Will we never learn?
For those with long enough memories the current shenanigans with our Government bailing out high street banks and orchestrating mergers to create ‘national champions’ holds some depressing parallels with corporatist interventionist days of the 1960’s and 1970’s.
During the 1960’s the formation of BMC by the merger of Austin and Morris had already created a giant-sized but critically under funded car business that had too many outdated products - and the modern cars it did have (the Mini) were loss-making. Without sufficient profits BMC couldn’t finance new product development, and couldn’t modernise production, and was slowly failing.
Meanwhile a bright, young and ambitious management team was running a far smaller business called Leyland Group. They had re-invested the huge profits from their successful bus and truck sales into developing new and very profitable up-market Triumph and Rover cars like the TR6, Triumph Stag and Range Rover and sales and profits were booming.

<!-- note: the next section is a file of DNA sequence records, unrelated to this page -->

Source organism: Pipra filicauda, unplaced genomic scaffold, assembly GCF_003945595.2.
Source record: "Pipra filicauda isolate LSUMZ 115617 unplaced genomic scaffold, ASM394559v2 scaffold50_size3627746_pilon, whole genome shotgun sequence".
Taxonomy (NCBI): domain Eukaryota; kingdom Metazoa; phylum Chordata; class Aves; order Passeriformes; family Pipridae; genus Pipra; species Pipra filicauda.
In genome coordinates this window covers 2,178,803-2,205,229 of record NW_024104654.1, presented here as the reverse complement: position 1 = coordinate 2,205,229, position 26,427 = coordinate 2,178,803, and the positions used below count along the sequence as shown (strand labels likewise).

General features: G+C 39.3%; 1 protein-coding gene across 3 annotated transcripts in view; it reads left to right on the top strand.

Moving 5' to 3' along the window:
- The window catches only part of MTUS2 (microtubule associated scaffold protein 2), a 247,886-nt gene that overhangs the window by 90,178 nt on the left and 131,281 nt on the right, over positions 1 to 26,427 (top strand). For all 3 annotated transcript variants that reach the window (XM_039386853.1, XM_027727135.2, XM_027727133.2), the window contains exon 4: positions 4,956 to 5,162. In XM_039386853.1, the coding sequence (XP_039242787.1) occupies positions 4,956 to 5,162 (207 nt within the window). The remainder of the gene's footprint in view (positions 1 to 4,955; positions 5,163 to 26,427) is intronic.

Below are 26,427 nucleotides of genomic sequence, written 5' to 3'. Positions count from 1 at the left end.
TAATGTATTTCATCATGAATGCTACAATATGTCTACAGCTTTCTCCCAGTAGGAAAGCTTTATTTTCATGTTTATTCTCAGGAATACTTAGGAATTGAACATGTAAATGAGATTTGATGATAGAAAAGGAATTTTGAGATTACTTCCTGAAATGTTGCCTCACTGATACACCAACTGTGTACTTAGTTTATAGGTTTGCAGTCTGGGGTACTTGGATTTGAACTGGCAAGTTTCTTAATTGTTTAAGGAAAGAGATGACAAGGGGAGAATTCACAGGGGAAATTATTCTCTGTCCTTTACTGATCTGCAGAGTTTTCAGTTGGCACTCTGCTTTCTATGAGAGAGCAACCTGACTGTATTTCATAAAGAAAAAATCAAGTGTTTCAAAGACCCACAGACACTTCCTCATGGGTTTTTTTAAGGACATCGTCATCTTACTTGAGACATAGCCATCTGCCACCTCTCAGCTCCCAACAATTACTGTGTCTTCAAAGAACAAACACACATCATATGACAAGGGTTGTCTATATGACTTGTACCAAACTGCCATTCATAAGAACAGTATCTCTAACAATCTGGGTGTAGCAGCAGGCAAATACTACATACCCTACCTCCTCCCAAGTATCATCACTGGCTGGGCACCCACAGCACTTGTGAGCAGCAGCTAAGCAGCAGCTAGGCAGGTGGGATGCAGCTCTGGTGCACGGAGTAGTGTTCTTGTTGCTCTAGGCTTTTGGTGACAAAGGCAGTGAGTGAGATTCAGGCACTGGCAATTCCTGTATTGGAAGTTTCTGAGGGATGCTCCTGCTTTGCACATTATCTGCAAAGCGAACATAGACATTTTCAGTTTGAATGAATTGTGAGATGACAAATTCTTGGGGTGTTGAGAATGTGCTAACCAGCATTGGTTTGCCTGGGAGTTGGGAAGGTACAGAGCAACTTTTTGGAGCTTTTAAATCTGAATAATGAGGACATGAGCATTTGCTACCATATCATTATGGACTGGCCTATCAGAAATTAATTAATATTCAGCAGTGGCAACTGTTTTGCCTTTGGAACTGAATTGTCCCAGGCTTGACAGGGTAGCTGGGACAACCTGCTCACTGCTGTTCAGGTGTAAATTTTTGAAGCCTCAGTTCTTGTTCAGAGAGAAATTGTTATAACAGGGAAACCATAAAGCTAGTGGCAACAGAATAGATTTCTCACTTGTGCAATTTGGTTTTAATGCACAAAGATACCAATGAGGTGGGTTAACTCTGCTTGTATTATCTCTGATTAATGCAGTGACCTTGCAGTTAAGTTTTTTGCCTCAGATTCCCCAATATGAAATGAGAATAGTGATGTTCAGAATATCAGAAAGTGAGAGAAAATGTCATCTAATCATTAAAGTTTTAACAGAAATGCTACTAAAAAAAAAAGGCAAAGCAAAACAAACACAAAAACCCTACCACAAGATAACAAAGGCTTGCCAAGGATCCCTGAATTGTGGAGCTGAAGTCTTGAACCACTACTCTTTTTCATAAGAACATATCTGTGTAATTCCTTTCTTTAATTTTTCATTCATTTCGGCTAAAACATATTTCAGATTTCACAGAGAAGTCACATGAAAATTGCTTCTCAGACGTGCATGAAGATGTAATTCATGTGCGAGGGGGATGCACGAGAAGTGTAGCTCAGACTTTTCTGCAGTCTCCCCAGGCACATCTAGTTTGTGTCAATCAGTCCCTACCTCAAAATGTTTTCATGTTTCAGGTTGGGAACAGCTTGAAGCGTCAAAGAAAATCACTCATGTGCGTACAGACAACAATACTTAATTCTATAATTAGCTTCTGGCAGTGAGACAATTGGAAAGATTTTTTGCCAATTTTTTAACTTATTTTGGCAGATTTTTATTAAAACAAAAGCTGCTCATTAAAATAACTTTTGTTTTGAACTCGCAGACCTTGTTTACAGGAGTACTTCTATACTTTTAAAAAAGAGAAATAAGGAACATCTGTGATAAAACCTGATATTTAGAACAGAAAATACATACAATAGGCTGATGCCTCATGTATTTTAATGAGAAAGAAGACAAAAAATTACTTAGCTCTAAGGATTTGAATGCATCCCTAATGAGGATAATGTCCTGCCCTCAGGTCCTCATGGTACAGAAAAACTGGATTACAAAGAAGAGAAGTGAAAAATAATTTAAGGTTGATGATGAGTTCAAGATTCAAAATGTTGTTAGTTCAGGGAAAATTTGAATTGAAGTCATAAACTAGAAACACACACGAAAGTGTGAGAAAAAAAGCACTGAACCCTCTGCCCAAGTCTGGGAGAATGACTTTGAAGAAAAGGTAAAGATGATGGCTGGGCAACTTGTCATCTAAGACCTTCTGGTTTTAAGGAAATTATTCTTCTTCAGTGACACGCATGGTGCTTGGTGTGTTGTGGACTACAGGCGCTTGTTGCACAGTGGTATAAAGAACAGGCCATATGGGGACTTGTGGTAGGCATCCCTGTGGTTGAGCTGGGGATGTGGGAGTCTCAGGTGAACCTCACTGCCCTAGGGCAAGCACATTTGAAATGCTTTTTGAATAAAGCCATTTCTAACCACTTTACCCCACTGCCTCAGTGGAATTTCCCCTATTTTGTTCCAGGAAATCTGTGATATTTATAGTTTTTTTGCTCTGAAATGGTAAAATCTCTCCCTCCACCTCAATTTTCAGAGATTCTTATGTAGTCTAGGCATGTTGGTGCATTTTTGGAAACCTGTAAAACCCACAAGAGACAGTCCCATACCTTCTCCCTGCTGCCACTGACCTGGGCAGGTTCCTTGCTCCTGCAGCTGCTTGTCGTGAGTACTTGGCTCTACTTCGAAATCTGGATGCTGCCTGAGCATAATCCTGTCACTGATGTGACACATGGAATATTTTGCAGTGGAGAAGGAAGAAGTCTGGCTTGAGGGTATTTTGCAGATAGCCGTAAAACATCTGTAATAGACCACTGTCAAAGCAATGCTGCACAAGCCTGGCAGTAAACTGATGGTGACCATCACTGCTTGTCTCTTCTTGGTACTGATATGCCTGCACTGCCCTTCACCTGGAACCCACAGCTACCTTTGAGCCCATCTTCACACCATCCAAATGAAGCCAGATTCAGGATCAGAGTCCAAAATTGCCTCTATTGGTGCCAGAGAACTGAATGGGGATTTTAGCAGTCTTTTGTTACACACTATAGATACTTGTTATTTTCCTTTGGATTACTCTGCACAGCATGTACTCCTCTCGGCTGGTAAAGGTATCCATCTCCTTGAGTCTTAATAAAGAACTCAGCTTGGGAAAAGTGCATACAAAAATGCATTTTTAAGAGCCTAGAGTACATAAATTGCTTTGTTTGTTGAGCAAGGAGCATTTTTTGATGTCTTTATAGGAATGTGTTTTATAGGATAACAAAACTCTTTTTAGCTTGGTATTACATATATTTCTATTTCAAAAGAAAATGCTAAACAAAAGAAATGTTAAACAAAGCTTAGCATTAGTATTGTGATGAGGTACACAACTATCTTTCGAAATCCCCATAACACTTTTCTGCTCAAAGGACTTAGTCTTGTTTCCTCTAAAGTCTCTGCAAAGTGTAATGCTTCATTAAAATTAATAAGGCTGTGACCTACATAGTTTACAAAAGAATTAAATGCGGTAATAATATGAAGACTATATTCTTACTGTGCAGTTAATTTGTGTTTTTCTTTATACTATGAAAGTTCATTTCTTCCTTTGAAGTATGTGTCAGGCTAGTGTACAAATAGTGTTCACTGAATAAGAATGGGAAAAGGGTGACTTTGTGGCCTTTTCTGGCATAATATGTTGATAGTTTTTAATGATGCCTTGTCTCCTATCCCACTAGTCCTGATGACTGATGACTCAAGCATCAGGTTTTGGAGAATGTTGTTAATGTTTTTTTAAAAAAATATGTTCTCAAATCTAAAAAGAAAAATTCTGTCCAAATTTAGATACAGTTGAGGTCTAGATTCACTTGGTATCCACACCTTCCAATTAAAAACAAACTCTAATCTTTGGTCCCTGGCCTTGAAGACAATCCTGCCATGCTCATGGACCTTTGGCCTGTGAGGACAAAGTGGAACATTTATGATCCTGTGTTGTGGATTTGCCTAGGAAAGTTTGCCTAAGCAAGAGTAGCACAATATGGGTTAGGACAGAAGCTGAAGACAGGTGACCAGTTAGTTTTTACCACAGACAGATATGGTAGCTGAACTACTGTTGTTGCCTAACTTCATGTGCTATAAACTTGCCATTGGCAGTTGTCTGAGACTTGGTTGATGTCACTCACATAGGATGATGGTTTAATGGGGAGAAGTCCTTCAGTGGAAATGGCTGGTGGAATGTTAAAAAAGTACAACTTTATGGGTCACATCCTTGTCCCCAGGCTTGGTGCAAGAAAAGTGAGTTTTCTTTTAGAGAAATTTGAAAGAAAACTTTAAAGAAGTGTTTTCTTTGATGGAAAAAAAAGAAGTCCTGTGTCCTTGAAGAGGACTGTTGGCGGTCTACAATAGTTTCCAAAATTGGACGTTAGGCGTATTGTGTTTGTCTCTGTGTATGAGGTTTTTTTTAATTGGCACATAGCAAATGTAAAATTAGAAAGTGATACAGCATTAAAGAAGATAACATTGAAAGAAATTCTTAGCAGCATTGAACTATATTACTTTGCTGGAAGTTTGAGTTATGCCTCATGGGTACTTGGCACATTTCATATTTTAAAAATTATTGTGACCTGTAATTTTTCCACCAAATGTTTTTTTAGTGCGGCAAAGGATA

Worried about the possibility that BMC might collapse the Labour Industry Secretary (a certain Anthony Wedgwood-Benn) forced a merger and created the monster that was British Leyland. Instead of Triumph ending up as a ‘British BMW’ success story we ended up with the actual German BMW picking over the smouldering remains of the entire UK car industry twenty years later, and only after the Government had wasted billions in ‘state aid’.
In my view there is a real possibility of the same thing happening with the latest Scottish bank mergers. We have proved time and time again that forcing or bribing a successful business to take on a lame duck behemoth backed by Government money is a formula for disaster.
Just like BL the management will never be free of Government intervention, branches and offices will have to stay open for political reasons and tough decisions will be fudged and delayed leading to enormous losses over decades ahead which you and I will have to pay for.